• Leading: Connecting boards and asking the question, how can the nonprofit sector work together province-wide and nationally on issues of importance?
  • Capacity Building: Tackling evaluation and funding, providing resources and skill building opportunities
  • Giving Voice: Speaking on behalf of Edmonton nonprofit organizations, researching issues that impact the sector, sharing opportunities for individuals and organizations
  • Volunteerism: Volunteer screening, recruitment and collecting and sharing volunteer stories

At the Annual General Meeting, ECVO Russ Dahms explained in short, why our organization focuses on these key points: “It’s really about a strong vibrant community that is strengthened by an effective voluntary sector working with government and business.”

As for what’s ahead, ECVO recognizes that complacency is impractical in a rapidly shifting society; To be sustainable, organizations must adapt to these shifts. “When you think about the your organization and the work that you do, think down the road and ask the question what will sustainability look like?” asks Dahms. “It’s far better to create your path forward than to sit and stay static, old tight to the status quo.”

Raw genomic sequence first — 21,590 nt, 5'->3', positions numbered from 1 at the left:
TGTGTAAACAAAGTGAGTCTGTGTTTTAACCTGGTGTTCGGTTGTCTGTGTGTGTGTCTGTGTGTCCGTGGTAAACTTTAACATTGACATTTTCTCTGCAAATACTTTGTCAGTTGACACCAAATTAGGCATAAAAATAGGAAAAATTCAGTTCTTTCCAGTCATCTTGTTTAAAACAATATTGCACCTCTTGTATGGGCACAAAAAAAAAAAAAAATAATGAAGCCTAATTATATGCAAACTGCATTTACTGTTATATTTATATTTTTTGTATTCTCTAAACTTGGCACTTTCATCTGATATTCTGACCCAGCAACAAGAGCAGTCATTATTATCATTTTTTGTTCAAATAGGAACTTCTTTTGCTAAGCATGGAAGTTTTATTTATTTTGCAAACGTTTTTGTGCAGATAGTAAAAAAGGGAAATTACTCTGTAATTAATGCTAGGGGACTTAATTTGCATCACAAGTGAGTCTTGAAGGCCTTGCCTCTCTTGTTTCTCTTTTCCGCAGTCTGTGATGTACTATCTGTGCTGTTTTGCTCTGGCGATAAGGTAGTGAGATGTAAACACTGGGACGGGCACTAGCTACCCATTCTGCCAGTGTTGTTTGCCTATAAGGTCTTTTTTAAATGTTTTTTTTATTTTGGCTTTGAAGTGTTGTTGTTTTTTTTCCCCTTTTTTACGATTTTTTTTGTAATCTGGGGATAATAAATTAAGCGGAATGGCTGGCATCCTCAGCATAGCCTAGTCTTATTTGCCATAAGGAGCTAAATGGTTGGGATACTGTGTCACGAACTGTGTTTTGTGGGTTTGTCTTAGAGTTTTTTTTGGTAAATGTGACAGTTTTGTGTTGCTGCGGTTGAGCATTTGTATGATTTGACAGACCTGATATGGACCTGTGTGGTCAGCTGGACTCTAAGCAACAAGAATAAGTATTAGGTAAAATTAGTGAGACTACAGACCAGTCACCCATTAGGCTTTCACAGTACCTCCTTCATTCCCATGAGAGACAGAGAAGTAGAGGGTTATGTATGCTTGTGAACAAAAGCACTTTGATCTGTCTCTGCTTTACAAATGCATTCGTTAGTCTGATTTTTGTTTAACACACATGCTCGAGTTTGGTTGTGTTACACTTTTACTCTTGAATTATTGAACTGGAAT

See the 2016 annual report. 

 

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Boost your nonprofit’s digital presence

“Networked Nonprofits don’t work harder or longer than other organizations, they work differently. They engage in conversations with people beyond their walls — lots of conversations — to build relationships that spread their work through the network.” – Beth Kanter 

On Thursday, May 11, Edmonton Chamber of Voluntary Organizations had the pleasure of hosting internationally renowned nonprofit expert, Beth Kanter for the Networked Nonprofit workshop. The goal is to be a networked nonprofit – but what does this really mean and how can organizations get there?

In short, Kanter says a networked nonprofit is:

  • Simple, agile and transparent
  • Engaging with organizations to reach outcomes
  • Leveraging their personal networks in service of mission
  • Using social media and online collaboration tools to make the world a better place